Excited molecules explain the mysterious zigzag patterns of lightning
Lightning strikes are thought to occur almost 50 times a second around the world, but there is still much for us to learn about these incredibly energetic flashes of light. One particularly longstanding mystery is why lightning takes on a zigzag shape as it flashes across the sky, and scientists in Australia have now come up with an explanation, pinning it on collisions between electrons and molecules that create successions of so-called "steps."
In the past five or so years, we’ve seen researchers gain some fascinating insights into the science of lightning strikes. This includes the discovery that gamma rays generated through these events can create antimatter in the air, evidence that their electromagnetic field could have a protective effect on living cells and stunning high-speed camera footage of lightning branches breaking from the clouds.
Though our knowledge of these weather events continues to improve, the physics of lightning strikes and the sequence of events that underpin them remains unclear. The question of why lightning strikes emanate from clouds and follow a zigzagging path down toward Earth has puzzled scientists for half a century, but plasma physicist Dr John Lowke from the University of South Australia has now put forward what’s described as a definitive explanation.
“There are a few textbooks on lightning, but none have explained how the zigzags (called steps) form, why the electrically conducting column connecting the steps with the cloud remains dark, and how lightning can travel over kilometers,” Lowke says.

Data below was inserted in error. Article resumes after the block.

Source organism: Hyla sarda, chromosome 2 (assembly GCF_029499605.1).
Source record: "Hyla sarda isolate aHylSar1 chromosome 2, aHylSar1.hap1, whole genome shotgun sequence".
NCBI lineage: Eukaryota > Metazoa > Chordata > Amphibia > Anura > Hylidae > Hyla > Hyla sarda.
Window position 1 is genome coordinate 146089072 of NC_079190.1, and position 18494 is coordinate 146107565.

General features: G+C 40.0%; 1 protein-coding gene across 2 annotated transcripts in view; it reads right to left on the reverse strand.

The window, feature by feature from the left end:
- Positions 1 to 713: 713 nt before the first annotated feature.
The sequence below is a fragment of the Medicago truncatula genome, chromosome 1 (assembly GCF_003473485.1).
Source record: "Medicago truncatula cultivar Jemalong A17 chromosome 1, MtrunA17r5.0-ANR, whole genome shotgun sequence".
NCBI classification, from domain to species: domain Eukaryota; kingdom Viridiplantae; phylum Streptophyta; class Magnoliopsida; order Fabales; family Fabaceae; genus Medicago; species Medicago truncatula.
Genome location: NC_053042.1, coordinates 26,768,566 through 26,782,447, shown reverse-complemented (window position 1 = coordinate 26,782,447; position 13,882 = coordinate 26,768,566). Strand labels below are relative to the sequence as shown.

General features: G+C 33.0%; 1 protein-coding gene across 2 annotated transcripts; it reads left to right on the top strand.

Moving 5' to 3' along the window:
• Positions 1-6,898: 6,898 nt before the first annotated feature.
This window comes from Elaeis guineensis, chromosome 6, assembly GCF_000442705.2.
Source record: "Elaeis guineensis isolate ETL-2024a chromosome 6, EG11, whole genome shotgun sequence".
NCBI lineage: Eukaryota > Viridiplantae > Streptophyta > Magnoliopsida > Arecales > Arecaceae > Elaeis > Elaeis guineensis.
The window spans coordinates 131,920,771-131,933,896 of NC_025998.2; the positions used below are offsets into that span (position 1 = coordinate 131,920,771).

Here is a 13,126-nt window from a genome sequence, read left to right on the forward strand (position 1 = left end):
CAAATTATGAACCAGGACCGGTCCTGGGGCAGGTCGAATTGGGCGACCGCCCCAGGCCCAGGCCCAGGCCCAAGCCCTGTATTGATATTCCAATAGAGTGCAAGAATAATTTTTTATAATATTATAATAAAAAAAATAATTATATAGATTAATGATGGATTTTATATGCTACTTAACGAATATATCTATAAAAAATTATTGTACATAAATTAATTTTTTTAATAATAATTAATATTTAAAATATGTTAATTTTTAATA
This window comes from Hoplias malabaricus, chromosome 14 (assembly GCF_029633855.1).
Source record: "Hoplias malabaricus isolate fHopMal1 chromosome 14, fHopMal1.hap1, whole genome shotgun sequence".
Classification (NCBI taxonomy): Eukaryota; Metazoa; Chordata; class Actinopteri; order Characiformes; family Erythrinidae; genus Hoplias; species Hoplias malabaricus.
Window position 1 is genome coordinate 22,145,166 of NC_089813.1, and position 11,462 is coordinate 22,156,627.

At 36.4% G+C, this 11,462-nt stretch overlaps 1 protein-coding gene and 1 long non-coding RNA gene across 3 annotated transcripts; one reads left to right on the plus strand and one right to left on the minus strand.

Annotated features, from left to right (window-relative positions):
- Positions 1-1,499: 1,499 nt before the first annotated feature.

As lightning emerges from a thundercloud, it does so in steps around 50 meters (164 ft) in length. These flash brightly for a tiny fraction of a second before going dark for another fraction of a second, before another step forms and flashes brightly for the same, minuscule moment in time. These steps repeat, one after the other until the lightning reaches the Earth, and while largely invisible to the naked eye, high-speed photography has enabled scientists to document this dramatic daisy chain of electrical discharge.
But why do these steps form in the way they do, and how can there be a continuous electrical connection when the lightning strikes undergo fleeting moments of darkness along the way? In newly published research, Lowke and his colleague Endre Szili pin the effect on what are called singlet-delta metastable oxygen molecules. These high-energy molecules are created when electrons collide with oxygen molecules, causing them to detach and redistribute the electric field.
The result is the creation of a conductive column that maintains a connection to the cloud as the steps forge a path toward the ground, even when the strike goes dark. This is facilitated by the excitement of oxygen molecules that force them into a “metastable” state, which, when present in high enough numbers, can enable the air to conduct electricity.
“So the lightning steps occur as enough of the metastable states are created to detach a significant number of electrons,” Lowke writes in an accompanying piece for The Conversation. “During the dark part of a step, the density of metastable states and electrons is increasing. After 50 millionths of a second, the step can conduct electricity – and the electrical potential at the tip of the step increases to approximately that of the cloud, and produces a further step.”
According to the scientists, better understanding of lightning strikes can lead to better protective measures for buildings, aircraft and people. Lightning rods invented in 1752 by the polymath Benjamin Franklin remain our primary measure in this regard, and work by attracting lightning and earthing its electrical charge. Fixed to the top of a building, this can guard the structure from damage, but better knowledge of how lightning strikes take shape could lead to new tools to protect the built environment.
“We need to understand how lightning is initiated so we can work out how to better protect buildings, aeroplanes, skyscrapers, valuable churches, and people,” Dr Lowke says.
The research was published in the Journal of Physics D: Applied Physics.